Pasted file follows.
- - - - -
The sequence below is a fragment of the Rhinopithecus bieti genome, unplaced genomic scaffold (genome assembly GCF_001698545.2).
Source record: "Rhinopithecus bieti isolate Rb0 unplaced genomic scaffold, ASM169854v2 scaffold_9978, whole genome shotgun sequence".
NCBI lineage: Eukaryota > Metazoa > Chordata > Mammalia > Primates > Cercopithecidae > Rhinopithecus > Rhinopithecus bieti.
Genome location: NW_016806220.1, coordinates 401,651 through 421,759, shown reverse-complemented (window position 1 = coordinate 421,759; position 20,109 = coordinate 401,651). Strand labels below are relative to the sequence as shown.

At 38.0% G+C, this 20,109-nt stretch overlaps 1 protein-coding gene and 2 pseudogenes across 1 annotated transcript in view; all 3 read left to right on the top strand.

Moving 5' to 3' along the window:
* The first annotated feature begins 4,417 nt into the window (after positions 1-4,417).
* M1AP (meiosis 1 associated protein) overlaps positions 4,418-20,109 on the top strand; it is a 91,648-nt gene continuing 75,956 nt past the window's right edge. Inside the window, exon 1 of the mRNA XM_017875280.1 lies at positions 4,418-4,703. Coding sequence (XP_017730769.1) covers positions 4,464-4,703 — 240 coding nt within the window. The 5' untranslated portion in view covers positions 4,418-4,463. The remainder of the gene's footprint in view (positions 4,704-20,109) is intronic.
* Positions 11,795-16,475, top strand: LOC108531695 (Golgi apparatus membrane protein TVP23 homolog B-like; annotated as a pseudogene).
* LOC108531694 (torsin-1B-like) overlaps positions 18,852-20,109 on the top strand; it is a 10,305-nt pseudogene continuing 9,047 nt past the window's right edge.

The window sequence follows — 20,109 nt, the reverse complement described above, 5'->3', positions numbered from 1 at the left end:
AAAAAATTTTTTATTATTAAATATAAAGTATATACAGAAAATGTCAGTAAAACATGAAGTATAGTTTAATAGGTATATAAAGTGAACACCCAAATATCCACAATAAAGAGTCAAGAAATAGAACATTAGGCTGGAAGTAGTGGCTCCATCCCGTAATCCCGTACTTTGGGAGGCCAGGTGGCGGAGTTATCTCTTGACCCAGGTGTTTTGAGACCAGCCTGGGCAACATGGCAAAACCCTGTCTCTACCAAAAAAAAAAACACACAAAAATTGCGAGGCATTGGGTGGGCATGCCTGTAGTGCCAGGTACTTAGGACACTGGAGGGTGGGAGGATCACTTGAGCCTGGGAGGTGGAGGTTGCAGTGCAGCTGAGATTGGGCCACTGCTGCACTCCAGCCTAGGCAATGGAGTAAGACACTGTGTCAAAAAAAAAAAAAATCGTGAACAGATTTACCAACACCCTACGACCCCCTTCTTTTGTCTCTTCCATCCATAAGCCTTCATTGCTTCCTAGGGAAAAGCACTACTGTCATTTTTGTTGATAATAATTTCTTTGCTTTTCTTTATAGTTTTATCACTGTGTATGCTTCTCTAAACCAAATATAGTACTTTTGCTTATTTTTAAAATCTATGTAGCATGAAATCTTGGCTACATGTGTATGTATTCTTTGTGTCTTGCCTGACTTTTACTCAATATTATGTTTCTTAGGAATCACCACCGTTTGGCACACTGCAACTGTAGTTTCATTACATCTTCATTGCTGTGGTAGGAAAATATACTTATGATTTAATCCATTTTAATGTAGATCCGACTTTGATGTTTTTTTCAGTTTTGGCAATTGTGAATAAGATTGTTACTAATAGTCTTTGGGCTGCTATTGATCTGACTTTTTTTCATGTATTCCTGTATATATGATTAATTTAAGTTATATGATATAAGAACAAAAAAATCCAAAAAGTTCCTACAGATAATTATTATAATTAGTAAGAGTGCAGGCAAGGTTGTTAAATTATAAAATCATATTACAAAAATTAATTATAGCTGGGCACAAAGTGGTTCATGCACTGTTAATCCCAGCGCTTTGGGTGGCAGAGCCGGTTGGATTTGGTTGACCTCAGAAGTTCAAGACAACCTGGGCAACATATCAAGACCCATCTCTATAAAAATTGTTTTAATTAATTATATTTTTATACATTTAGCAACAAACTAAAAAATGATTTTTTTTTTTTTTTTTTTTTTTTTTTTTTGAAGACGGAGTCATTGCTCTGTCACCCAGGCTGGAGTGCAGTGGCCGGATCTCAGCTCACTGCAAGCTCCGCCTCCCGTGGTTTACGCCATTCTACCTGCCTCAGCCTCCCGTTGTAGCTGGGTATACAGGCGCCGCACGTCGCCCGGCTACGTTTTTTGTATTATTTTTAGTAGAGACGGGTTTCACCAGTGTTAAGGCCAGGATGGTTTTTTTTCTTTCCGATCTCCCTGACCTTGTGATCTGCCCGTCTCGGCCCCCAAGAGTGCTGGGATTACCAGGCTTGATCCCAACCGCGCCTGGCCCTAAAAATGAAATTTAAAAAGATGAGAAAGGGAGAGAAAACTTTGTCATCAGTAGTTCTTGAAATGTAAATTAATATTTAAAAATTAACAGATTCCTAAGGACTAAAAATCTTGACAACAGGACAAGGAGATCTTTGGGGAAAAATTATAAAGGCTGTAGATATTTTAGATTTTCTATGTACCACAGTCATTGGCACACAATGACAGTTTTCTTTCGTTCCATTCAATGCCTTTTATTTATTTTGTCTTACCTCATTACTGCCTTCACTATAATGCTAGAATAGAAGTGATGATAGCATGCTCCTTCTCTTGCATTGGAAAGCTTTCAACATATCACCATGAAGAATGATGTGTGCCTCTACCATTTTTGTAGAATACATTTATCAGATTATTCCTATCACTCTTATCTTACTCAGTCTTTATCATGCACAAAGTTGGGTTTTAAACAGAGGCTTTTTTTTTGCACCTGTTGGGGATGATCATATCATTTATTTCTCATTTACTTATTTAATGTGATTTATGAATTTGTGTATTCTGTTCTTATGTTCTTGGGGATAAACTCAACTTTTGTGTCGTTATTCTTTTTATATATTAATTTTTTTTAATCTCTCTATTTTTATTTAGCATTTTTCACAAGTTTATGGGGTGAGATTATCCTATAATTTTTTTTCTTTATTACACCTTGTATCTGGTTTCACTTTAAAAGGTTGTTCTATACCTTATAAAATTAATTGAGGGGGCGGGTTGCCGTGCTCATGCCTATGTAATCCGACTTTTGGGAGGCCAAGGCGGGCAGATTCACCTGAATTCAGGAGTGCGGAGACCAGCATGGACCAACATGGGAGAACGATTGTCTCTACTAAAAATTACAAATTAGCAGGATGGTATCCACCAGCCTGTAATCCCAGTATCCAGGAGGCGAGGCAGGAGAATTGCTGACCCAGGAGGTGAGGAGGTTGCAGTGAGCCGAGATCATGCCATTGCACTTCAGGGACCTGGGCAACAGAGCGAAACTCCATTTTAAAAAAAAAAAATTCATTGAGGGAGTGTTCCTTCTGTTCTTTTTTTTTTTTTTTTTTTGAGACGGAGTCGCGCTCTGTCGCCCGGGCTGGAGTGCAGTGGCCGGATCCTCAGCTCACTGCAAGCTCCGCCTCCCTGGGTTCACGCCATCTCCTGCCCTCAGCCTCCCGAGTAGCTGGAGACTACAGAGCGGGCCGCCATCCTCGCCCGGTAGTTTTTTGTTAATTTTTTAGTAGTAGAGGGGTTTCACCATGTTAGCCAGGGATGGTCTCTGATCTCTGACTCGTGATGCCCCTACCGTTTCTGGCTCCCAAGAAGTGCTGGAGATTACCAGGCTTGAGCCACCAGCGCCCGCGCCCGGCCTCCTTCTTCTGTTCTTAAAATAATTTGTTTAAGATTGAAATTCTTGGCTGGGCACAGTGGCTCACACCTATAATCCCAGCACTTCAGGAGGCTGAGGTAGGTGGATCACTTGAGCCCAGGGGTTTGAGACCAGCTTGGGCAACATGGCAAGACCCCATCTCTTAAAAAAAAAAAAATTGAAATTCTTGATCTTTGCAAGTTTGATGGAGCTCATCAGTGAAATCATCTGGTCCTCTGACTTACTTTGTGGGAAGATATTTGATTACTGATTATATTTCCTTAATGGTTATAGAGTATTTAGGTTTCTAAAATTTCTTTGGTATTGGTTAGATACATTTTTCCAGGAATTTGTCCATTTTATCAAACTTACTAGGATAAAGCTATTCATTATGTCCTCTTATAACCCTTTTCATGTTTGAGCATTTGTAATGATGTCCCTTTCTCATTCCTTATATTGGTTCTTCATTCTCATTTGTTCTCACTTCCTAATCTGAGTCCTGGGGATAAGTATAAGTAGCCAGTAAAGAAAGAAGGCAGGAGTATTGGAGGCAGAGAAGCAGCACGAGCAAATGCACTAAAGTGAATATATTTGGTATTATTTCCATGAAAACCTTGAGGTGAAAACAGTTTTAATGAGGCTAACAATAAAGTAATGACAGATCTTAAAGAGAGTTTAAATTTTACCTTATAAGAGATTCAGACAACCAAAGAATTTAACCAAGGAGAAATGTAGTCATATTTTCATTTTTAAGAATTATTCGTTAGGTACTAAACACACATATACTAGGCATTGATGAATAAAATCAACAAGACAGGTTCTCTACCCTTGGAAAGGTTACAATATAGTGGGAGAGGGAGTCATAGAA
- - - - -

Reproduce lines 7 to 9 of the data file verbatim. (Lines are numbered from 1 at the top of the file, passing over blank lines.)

* The first annotated feature begins 4,417 nt into the window (after positions 1-4,417).
* M1AP (meiosis 1 associated protein) overlaps positions 4,418-20,109 on the top strand; it is a 91,648-nt gene continuing 75,956 nt past the window's right edge. Inside the window, exon 1 of the mRNA XM_017875280.1 lies at positions 4,418-4,703. Coding sequence (XP_017730769.1) covers positions 4,464-4,703 — 240 coding nt within the window. The 5' untranslated portion in view covers positions 4,418-4,463. The remainder of the gene's footprint in view (positions 4,704-20,109) is intronic.
* Positions 11,795-16,475, top strand: LOC108531695 (Golgi apparatus membrane protein TVP23 homolog B-like; annotated as a pseudogene).